Several hours before the start of Sunday’s game between the A’s and Houston Astros, as a handful of A’s hitters took batting practice at the Coliseum and pitchers stretched and played catch down the left-field line, a slender, solitary figure in a green warmup top leaned against a section of fencing near the A’s dugout, watching.
This was right-hander Jesse Chavez, who would pitch six innings and earn his first win as a major-league starter in the A’s 4-1 victory.
At this moment, though, Chavez was a spectator to the rhythmic repetitiveness of daily pregame work. Many starting pitchers are creatures of habit, particularly on days they pitch. Chavez later said he doesn’t know many others who include this in their routines.
“It’s just something that relaxes me,” said Chavez, who did the same before minor-league starts. “I adjust my eyes to the stadium, and pretty much just go out and watch the boys work.
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“If they’re out there working, I like to go see it. It gives me that motivation of, they did their work, now it’s time for me to go out and do my part.”
Chavez has done that to a degree few could have expected this spring, when the A’s turned to the 30-year-old as a rotation stopgap following injuries to starters Jarrod Parker and A.J. Griffin. While Chavez recorded his first win by allowing one run and four hits in six innings, his record could be much better. He has a rotation-best 1.38 ERA and has 28 strikeouts and just five walks in 26 innings.
Chavez has pitched at least six innings and allowed one earned run in each of his four starts this season. According to the A’s, he’s the first pitcher in franchise history since at least 1914 to do so after beginning the season on the Opening Day roster.
It’s quite a distinction for a former journeyman reliever who last season found a home in the A’s bullpen. Chavez made two major-league starts before this season. But he was among the A’s best pitchers in spring training and was said to be in consideration for an eventual starting role even before Parker and Griffin went down.
Still, it would have been bold to predict that after three weeks, the A’s fill-in No. 3 starter would have the 10th-best ERA in the majors and lead a rotation that includes three members (also Scott Kazmir and Sonny Gray) sporting ERA’s of 1.80 or better – a big reason the A’s at 13-5 have the best record in the American League.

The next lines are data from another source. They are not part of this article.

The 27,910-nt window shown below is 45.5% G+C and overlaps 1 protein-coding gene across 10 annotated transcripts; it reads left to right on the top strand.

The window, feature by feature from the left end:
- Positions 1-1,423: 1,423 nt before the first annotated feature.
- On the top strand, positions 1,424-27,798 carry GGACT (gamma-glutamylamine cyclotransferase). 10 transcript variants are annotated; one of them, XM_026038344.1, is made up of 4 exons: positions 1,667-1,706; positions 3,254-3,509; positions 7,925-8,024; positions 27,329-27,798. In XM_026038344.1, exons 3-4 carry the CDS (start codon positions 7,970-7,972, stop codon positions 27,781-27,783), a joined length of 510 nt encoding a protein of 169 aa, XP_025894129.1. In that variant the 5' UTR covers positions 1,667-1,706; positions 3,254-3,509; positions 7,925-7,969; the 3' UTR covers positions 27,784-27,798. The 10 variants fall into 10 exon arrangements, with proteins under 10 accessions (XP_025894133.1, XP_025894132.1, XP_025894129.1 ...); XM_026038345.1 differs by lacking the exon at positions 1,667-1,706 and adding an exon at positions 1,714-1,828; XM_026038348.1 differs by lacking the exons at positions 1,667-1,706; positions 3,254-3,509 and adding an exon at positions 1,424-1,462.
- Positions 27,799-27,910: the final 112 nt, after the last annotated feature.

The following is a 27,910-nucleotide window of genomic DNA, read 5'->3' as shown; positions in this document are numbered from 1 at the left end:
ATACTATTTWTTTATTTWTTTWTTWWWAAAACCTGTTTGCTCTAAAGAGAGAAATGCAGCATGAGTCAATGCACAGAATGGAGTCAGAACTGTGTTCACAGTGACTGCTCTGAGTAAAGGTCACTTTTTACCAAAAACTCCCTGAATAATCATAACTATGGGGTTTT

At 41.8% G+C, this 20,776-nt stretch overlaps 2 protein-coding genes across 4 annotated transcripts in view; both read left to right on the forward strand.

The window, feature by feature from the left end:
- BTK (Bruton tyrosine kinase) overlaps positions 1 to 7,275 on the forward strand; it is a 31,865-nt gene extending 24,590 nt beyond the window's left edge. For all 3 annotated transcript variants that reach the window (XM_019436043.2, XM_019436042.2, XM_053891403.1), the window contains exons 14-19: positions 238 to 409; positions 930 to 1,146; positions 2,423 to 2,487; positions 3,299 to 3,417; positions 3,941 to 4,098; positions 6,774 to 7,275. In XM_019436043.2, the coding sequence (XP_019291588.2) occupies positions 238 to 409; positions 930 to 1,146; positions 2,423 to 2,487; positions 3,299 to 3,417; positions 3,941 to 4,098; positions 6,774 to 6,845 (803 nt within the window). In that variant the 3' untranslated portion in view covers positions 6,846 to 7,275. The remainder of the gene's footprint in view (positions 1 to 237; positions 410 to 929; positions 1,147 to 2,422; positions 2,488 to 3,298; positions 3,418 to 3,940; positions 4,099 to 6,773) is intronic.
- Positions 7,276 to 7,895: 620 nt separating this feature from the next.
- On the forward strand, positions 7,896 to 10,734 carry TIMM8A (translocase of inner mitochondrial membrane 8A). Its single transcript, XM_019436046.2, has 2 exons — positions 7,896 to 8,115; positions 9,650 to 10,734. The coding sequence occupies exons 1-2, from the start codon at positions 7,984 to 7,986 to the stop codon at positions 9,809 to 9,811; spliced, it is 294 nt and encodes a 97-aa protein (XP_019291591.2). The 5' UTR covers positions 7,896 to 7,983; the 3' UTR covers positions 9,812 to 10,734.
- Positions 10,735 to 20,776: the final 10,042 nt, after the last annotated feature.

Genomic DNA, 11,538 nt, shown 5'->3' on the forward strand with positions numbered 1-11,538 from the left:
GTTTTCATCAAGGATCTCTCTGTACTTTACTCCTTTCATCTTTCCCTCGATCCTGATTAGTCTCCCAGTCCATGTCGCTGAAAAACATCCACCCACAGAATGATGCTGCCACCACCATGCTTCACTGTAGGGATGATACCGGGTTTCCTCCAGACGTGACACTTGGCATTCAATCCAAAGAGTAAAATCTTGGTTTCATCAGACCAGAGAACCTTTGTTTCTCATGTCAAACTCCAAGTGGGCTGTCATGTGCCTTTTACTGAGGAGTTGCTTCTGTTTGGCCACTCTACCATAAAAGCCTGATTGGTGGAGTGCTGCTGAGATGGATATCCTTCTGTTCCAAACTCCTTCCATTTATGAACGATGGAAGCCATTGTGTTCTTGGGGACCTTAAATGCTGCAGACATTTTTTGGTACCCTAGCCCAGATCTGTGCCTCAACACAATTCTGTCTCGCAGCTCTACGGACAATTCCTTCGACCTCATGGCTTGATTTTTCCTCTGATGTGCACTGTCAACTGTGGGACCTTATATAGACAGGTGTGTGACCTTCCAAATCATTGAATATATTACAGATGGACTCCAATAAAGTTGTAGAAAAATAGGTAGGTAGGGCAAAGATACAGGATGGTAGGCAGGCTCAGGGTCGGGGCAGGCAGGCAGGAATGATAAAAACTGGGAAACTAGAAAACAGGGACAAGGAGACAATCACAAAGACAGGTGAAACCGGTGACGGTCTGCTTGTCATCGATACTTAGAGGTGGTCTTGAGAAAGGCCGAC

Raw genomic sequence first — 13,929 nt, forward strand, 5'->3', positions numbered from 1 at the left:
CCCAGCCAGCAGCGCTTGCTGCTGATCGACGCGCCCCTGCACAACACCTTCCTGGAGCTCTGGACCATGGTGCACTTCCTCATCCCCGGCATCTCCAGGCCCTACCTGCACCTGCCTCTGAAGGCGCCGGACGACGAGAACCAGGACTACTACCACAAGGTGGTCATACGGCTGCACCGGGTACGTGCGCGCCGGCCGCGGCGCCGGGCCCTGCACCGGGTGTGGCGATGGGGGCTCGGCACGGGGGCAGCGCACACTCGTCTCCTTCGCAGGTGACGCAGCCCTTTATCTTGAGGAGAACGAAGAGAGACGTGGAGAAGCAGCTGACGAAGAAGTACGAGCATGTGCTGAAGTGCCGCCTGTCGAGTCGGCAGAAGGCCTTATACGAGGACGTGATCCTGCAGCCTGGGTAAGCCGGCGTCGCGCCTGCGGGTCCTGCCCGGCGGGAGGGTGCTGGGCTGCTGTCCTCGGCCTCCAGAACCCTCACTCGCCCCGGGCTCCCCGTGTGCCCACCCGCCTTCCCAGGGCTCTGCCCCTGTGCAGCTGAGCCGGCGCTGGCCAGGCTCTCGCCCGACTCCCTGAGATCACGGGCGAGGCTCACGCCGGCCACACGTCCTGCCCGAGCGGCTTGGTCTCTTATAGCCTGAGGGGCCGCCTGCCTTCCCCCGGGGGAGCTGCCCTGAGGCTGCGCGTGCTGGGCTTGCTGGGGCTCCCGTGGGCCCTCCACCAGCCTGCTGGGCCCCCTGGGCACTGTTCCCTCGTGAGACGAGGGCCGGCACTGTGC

Facing an Astros team that began Sunday with baseball’s lowest batting average, Chavez didn’t have command of his fastball – which he throws from 88-91 mph with different movements – but overcame a season-high three walks. The run he allowed came on Marwin Gonzalez’s two-out homer in the fourth inning.
“(He was) pulling some cutters off the plate, just wasn’t as sharp as he normally is,” A’s manager Bob Melvin said. “But that’s really the mark of a good pitcher – when you don’t have your best stuff and you’re fighting yourself some. Really, at times, you’re the biggest opponent.”
Chavez described his outing as one in which, “I had to make pitches and see what I was made of as a starter.” Though he started 54 games in the minors, his only two major-league starts before this year came in 2012 for Toronto, – for which he had an 8.44 ERA in nine appearances.
The main difference between Chavez earlier in his career and now, he says, is that, “I was a thrower then.” Despite a lanky frame generously listed at 6-foot-2 and 160 pounds, the right-hander could dial up his fastball to the mid-90s but had little else to complement it.
Now, he relies more on movement and keeping the ball down.
“The only thing I had pretty much working (Sunday) was my changeup,” Chavez said, yet he was able to use it effectively to offset a two-seam fastball “that was flat a little at times and resulted in a lot of hard contact.”
Since learning he’d be joining the rotation, Melvin said, Chavez has “been focused and ready for that opportunity, and continues to run with it” – so far to an historic pace.
Told of the franchise achievement he set Sunday, Chavez said: “The opportunity is the part that sticks out to me the most, to get the chance to go out and do that.
“I don’t ever want to make them feel wrong for making the choice that they made. That’s my mentality when I go out there.”